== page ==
I'm one of the astronomers who put the thing together - thanks for the interest!
We use standard SBIG off the shelf astronomical cameras as detectors. The lenses are fast enough, and the integration times long enough, that read noise is negligible even with only modest cooling of the detectors.
We've published a paper that describes the thing; this is the publicly available version, for those who are interested:
As you may notice we're mostly concerned with scattered light; we measured the point spread function out to ~1 degree (Fig 6) and found that it is amazingly well controlled (this was recently confirmed by another group, who compared our results to a wide range of other telescopes).
We've had some science results out this year, too - and we just put out a press release on the discovery of seven very faint galaxies (which might be why CR posted it today!). The reason why we went with Canon is that I'm a Canon shooter (with a special interest in dragonflies..) and I was aware of the quality of the updated lenses. I know lenses and Bob knows telescopes, so it all worked really well.
Other groups have used Canon lenses for astronomical purposes, but typically just to cover a wide area of sky - not to detect very low surface brightness emission, beyond the reach of reflecting telescopes.
Anyway, sorry for rambling on - it's a fun project!
Your results evaluating the lenses are quite interesting. I am not sure they are correct, however. I have measured 6 of these lenses under photopic light at an aperture of f/4, and even then they are nowhere near the diffraction limit. I have little to no doubt they are designed this well - but realizing such a performance in large scale manufacture, when I have measured to the contrary, leaves me skeptical.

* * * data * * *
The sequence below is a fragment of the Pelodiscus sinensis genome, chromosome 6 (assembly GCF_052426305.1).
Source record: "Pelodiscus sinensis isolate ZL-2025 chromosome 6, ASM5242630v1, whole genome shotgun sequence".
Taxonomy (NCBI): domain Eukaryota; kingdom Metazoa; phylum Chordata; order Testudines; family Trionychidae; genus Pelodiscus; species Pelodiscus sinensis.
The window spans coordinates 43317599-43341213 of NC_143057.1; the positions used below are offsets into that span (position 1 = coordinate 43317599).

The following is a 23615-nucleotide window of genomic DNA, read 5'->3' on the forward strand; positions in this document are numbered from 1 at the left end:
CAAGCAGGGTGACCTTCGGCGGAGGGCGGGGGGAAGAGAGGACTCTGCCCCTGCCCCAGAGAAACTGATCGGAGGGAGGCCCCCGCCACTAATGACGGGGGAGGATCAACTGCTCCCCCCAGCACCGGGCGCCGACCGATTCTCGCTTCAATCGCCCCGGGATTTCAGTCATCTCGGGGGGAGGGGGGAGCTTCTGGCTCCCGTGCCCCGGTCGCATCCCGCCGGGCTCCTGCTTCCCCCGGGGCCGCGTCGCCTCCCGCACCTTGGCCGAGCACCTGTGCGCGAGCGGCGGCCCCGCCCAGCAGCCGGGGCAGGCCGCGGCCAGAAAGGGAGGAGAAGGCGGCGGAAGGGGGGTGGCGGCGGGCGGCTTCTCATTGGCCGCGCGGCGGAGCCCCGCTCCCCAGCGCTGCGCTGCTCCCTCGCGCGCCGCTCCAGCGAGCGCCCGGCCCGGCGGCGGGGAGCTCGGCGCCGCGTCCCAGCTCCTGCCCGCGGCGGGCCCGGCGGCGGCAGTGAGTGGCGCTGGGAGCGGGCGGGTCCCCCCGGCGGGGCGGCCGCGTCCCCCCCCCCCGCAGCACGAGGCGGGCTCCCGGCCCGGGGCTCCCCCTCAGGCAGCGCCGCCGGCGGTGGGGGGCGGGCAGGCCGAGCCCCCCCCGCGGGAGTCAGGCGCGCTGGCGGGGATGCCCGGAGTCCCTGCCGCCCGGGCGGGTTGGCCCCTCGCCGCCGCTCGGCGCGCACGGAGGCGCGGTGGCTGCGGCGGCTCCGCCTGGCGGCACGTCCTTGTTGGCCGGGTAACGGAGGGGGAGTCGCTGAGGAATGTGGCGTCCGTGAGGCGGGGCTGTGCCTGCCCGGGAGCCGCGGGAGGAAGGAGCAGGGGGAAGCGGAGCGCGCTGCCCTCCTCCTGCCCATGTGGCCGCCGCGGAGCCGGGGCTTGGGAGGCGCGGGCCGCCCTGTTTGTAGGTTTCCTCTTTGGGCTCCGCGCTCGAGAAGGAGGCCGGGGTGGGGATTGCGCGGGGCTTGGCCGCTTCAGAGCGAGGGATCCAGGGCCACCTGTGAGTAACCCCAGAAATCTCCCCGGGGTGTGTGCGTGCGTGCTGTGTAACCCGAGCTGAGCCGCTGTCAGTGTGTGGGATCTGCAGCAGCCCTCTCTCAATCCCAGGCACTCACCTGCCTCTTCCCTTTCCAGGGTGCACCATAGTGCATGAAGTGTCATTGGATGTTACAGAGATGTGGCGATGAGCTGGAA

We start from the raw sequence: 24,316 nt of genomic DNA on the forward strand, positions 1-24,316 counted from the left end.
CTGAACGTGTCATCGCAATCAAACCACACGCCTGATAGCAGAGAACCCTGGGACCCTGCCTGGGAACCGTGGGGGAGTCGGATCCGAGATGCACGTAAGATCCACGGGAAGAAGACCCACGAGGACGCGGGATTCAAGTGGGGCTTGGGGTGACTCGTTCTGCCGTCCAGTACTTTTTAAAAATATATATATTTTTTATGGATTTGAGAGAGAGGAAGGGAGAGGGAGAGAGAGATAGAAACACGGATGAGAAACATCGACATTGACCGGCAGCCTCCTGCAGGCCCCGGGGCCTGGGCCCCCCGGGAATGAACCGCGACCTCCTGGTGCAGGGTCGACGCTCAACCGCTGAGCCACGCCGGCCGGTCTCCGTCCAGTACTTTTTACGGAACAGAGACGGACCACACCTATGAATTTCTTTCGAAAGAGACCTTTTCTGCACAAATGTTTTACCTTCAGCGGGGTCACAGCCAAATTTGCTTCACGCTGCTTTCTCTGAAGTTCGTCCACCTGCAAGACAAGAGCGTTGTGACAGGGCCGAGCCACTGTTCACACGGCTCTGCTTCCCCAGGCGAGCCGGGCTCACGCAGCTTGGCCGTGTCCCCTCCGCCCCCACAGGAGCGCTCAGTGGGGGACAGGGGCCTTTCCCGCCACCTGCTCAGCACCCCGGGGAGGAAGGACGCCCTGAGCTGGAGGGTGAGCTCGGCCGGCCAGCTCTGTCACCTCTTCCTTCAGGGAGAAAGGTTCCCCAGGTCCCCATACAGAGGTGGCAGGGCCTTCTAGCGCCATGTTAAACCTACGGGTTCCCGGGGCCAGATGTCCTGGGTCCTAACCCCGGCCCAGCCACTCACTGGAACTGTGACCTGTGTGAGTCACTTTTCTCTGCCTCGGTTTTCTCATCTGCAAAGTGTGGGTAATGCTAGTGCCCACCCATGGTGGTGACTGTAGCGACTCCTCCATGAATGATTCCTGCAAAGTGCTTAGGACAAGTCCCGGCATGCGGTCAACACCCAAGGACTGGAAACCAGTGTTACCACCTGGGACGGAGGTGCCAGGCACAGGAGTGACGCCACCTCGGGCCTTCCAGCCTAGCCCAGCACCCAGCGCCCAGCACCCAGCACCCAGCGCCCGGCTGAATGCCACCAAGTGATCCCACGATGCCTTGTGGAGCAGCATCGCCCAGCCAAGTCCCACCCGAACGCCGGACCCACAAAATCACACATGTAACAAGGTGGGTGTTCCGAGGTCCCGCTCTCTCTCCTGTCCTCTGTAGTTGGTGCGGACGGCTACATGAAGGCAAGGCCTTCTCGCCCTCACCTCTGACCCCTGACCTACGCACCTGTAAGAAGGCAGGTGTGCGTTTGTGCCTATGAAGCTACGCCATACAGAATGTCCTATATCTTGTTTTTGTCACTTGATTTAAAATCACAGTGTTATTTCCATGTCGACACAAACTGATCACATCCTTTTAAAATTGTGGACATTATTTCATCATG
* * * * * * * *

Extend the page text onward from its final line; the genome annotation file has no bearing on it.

I am not familiar with the technique you have used to measure the wavefront error, but judging by the use of defocused images, it seems to measure only wavefront curvature, not tip/tilt, yes? I am then confused how your synthesized interferogram is dominated by tilt, if the test would be unable to see tilt.
Further, your defocus is quite enormous, and I would suspect that the very large defocus term you have added to the zernike polynomial may be masking other aberrations. However, I am not familiar with the method, and perhaps it is robust with respect to that parameter. It seems that by increasing the size of the defocused spot, you will increase the spatial resolution of the reconstructed wavefront, but decrease the sensitivity of the test.
Are you able to describe in more detail the workings of this method? It intrigues me, but I have my doubts as to its accuracy.